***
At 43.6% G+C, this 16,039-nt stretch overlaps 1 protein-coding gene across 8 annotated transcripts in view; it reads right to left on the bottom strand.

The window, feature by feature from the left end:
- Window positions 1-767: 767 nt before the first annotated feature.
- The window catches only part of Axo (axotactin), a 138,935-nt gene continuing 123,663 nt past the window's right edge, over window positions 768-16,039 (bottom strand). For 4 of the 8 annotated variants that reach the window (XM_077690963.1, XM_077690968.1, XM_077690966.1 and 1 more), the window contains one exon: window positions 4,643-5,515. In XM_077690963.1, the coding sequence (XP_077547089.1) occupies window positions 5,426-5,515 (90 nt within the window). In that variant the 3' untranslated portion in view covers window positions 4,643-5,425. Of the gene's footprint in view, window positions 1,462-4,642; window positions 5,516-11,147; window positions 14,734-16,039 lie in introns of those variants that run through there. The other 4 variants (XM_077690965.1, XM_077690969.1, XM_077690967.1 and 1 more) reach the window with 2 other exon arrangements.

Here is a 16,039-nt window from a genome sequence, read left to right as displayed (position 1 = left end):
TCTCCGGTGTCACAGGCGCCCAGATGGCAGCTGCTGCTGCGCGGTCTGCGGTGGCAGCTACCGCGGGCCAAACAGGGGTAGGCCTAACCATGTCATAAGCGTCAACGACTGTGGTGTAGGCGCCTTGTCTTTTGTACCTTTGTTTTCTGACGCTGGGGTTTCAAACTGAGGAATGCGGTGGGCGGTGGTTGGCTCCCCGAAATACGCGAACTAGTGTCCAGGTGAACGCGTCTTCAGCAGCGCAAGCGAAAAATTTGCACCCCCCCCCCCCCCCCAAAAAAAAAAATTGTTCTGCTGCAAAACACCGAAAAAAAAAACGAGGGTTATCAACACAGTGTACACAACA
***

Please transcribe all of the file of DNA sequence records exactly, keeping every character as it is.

At 43.6% G+C, this 16,039-nt stretch overlaps 1 protein-coding gene across 8 annotated transcripts in view; it reads right to left on the bottom strand.

The window, feature by feature from the left end:
- Window positions 1-767: 767 nt before the first annotated feature.
- The window catches only part of Axo (axotactin), a 138,935-nt gene continuing 123,663 nt past the window's right edge, over window positions 768-16,039 (bottom strand). For 4 of the 8 annotated variants that reach the window (XM_077690963.1, XM_077690968.1, XM_077690966.1 and 1 more), the window contains one exon: window positions 4,643-5,515. In XM_077690963.1, the coding sequence (XP_077547089.1) occupies window positions 5,426-5,515 (90 nt within the window). In that variant the 3' untranslated portion in view covers window positions 4,643-5,425. Of the gene's footprint in view, window positions 1,462-4,642; window positions 5,516-11,147; window positions 14,734-16,039 lie in introns of those variants that run through there. The other 4 variants (XM_077690965.1, XM_077690969.1, XM_077690967.1 and 1 more) reach the window with 2 other exon arrangements.

Here is a 16,039-nt window from a genome sequence, read left to right as displayed (position 1 = left end):
TCTCCGGTGTCACAGGCGCCCAGATGGCAGCTGCTGCTGCGCGGTCTGCGGTGGCAGCTACCGCGGGCCAAACAGGGGTAGGCCTAACCATGTCATAAGCGTCAACGACTGTGGTGTAGGCGCCTTGTCTTTTGTACCTTTGTTTTCTGACGCTGGGGTTTCAAACTGAGGAATGCGGTGGGCGGTGGTTGGCTCCCCGAAATACGCGAACTAGTGTCCAGGTGAACGCGTCTTCAGCAGCGCAAGCGAAAAATTTGCACCCCCCCCCCCCCCCCAAAAAAAAAAATTGTTCTGCTGCAAAACACCGAAAAAAAAAACGAGGGTTATCAACACAGTGTACACAACA